NO. 183-01






Meyers, J., delivered the unanimous opinion of the Court.


Appellant pled guilty to the offense of robbery and elected to proceed to trial before the jury on punishment. Punishment was assessed at fifteen years' imprisonment in the Texas Department of Criminal Justice, Institutional Division. The Court of Appeals reversed the portion of the judgment assessing punishment and remanded the case to the trial court for another punishment hearing. Sunbury v. State, 33 S.W.3d 436 (Tex. App.- Houston [1st Dist.] 2000). We granted the State Prosecuting Attorney's petition for discretionary review to determine whether it is "an abuse of discretion for a trial court to exclude from the jury at punishment the sentences recently assessed by two other juries for similar offenses by the same defendant." We will affirm the judgment of the Court of Appeals.


In Cause Number 783, 323 appellant was charged with the robbery of Latisha Rodriguez. Appellant entered a plea of guilty and elected to proceed to trial before the jury on punishment. Prior to the commencement of voir dire, the State made an oral motion in limine seeking to bar appellant from mentioning or alluding to the outcome of two previous robbery cases for which appellant had recently been prosecuted since the convictions in the two cases were not final. (1)

The trial court granted the State's motion. (2)

Sixteen witnesses were called by the State during the trial on punishment. The State sought to prove through twelve of these witnesses that appellant had committed the two robberies that were the subject of the State's motion in limine, as well as five other robberies, about the same time and in the same manner as the robbery for which appellant was currently on trial.

Prior to taking the stand, appellant asked that he be able to apprise the jury of the fact that he had already been sentenced in the two robberies. The State once again objected to the introduction of the evidence. The following exchange took place:

State: Again, your Honor, my response is the same. Under that, conviction means a final conviction. These convictions are not final as of yet. They still have over 20, I believe it's over 20 days left to file motions or notice of appeal on these cases, so the convictions are not final. 3707 is talking about final convictions of the defendant.

Appellant: Your Honor, the statute says prior criminal record. The term "final convictions" does not come up. If [the State] wants to argue to the jury that he has time to appeal, that would render our argument moot. In any event, it's prior criminal record. Before 1993 [the State] would have been correct. The Legislature changed the law. [The State] can bring up almost anything concerning prior criminal record and there is nothing [appellant] can do about it. Extremely misleading not to let the jury know what happened in two of the prior to [sic] cases tried in this court, misleading to the jury, not enable them to arrive at appropriate sentence. We would like for [appellant], when he's on the stand, to testify - - the State will have a chance to cross examination, apprise the jury of the fact that the convictions are not final.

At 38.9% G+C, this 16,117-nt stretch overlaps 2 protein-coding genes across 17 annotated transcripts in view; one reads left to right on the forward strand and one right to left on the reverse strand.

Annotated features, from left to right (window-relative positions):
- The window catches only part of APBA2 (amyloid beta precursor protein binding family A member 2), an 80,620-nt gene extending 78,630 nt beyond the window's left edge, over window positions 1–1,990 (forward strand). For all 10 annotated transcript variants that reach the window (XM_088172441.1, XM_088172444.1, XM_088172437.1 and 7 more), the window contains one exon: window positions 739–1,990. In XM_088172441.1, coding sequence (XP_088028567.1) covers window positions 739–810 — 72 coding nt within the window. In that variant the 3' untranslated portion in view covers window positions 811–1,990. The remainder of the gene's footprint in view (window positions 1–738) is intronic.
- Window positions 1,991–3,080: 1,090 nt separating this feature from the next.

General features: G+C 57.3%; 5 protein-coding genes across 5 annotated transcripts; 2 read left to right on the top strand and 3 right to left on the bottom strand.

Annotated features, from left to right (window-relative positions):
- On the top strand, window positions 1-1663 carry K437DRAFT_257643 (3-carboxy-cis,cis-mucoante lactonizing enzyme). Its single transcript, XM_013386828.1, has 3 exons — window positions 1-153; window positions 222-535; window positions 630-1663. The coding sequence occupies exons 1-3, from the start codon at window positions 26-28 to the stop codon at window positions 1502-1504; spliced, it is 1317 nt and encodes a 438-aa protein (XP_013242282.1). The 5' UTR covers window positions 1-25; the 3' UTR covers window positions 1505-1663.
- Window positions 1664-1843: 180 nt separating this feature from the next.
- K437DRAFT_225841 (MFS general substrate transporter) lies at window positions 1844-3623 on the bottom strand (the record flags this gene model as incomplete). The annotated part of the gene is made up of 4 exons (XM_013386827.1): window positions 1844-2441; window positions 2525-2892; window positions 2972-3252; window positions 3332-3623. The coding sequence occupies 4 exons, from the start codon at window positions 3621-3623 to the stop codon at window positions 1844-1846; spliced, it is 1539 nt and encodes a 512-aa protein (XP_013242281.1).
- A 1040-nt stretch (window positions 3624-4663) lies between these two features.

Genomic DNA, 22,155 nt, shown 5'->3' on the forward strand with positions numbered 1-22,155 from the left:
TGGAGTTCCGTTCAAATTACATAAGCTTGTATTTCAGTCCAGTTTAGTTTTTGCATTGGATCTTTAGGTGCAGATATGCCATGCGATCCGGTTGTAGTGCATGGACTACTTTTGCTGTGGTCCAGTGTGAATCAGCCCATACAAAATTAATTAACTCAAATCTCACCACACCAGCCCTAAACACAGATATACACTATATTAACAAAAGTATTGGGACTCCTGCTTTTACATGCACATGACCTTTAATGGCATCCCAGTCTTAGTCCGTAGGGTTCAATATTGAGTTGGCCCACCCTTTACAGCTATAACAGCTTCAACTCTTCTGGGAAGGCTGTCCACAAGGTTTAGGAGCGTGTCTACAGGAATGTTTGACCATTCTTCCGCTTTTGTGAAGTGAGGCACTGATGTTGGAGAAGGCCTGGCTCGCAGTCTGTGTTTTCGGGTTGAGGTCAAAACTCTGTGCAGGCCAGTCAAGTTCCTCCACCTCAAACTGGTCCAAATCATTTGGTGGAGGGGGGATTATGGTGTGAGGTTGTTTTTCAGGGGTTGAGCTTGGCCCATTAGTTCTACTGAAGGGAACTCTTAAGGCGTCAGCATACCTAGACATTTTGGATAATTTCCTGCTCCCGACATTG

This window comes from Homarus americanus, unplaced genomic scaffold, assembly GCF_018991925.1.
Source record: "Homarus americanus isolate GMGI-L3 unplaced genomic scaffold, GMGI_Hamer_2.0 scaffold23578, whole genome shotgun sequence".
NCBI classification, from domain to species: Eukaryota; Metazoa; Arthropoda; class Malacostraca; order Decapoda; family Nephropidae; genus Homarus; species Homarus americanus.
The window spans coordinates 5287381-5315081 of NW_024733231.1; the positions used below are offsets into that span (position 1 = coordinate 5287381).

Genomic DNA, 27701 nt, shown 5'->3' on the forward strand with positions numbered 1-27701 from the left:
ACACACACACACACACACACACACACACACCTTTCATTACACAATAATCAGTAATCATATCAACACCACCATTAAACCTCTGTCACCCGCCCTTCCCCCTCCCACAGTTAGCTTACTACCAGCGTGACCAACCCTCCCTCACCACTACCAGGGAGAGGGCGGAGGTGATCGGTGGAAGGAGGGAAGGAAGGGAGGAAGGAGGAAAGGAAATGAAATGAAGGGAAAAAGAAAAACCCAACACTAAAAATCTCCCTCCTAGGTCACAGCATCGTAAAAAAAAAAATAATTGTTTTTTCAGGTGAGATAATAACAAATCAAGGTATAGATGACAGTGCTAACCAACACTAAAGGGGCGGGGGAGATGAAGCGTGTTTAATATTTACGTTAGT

Trial Court: What leave are you requesting?


Appellant: Pursuant to the State's Motion in Limine that we be permitted to ask [appellant] about his previous cases, the disposition of those cases, and the fact that he has plead guilty on one, found guilty in another, and he's been sentenced in both cases, once by the Court and once by a jury, let the jury know exactly what he got. It would be greatly helpful to the jury, Judge.


State: Again, when they talk about criminal record, they were talking about final convictions. If I were to bring up conviction on appeal I could not do that. I would need to bring in the witnesses and prove it up as extraneous offense. I don't believe this is relevant to the jury's sentencing. I believe they have been made aware of all of his acts and they can sentence accordingly and, again, I'm going to object to them knowing as to his prior sentences on the other two cases.


Appellant: One other thing. The State opened the door. The State introduced evidence not of convictions but the underlying crimes, which is doubly misleading to the jury. All these crimes, the fact that she brought in witnesses and proved up to two earlier offenses where he's been found guilty, pled guilty, and the jury has to find out what finally happened, that is part of his prior criminal record and that is specifically allowed by the statute. Nothing in there about final convictions.

If I'm missing something I wish the State would show me where I'm missing it.


Trial Court: In the event of appeal I'm sure we will all understand the law better.

The Motion in Limine stands as ordered previously.

Following two days of witness testimony, the jury assessed punishment at fifteen years' imprisonment. The trial court subsequently granted the State's motion to cumulate appellant's sentence, thereby ordering the fifteen-year sentence to commence upon completion of the two other robbery convictions.